Winner of the Pulitzer Prize after publication in 1921, Alice Adams chronicles the changing fortunes of the title character, a young social climber, ashamed of her unsuccessful family. Hoping to attract a wealthy husband, she lies about her background, but she is found out and then shunned by those she sought to attract.
Through it all, Tarkington masterfully traces his favorite themes of time and loss, of vanishing innocence and the corrupting influence of power.
At the novel’s end, she knows her chances for happiness and a successful marriage are bleak, but she remains courageous and unbowed.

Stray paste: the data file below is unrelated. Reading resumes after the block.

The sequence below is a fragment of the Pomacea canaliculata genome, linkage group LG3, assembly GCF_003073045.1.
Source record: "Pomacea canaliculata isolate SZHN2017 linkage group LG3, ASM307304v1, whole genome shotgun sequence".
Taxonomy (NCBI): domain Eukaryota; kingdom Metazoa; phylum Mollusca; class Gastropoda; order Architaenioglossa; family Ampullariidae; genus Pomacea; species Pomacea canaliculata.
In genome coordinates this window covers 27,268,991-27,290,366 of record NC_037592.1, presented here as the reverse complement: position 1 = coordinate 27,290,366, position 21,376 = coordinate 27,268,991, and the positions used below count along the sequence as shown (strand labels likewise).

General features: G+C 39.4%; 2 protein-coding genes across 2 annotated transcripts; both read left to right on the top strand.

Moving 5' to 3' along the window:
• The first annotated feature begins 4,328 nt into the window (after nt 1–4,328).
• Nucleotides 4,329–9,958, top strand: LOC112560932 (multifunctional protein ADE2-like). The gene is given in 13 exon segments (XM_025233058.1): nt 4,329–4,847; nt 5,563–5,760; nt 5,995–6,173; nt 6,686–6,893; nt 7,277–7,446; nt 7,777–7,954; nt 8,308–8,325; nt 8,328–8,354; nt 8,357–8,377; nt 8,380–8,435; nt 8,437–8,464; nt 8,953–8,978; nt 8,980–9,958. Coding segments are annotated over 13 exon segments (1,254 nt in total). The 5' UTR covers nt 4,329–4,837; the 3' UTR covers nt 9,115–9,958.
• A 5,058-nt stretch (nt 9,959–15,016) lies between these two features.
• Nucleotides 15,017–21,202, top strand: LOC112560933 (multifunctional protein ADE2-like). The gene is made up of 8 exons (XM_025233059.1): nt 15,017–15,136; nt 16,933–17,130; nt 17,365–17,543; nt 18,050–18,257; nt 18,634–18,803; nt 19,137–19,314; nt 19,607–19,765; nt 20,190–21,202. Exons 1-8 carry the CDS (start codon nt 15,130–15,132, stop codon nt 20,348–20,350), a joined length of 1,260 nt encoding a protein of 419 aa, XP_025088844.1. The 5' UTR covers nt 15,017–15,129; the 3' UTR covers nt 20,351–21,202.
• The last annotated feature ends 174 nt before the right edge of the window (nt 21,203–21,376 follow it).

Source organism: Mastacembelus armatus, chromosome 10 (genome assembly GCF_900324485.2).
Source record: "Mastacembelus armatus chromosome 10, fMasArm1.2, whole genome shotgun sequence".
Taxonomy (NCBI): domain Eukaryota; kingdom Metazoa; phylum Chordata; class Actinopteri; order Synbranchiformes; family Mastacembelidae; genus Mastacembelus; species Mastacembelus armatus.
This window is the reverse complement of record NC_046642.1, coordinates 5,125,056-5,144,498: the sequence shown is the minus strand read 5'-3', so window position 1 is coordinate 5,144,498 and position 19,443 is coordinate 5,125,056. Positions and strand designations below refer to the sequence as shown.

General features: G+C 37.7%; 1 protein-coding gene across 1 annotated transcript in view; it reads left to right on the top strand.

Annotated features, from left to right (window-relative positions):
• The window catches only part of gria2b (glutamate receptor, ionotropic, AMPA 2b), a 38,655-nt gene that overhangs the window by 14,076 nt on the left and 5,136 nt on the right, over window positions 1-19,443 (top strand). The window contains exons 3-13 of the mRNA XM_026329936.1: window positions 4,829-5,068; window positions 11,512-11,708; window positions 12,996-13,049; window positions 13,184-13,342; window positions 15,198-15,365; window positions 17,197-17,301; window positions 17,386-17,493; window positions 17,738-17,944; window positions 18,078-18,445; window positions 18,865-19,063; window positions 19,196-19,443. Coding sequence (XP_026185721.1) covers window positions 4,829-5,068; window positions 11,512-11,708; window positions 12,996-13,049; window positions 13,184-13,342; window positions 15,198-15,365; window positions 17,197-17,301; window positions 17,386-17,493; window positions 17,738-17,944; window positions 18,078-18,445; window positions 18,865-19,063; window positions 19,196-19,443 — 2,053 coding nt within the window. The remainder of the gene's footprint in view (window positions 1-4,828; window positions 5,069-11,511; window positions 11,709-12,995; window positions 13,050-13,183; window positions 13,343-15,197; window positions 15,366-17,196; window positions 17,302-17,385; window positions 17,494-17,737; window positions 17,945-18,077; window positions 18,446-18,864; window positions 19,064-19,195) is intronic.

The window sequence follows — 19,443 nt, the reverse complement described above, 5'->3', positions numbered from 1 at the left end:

BOOTH TARKINGTON (1869-1946) was an American playwright and novelist, who along with John Updike and William Faulkner, was one of only three playwrights to win the Pulitzer Prize for fiction more than once. Among his most popular works are Alice Adams, Gentle Julia, The Magnificent Ambersons, (famously adapted for the screen by Orson Welles), Presenting Lilly Mars, Monsieur Beaucaire, Penrod and Sam, Women, and The Ghost Story.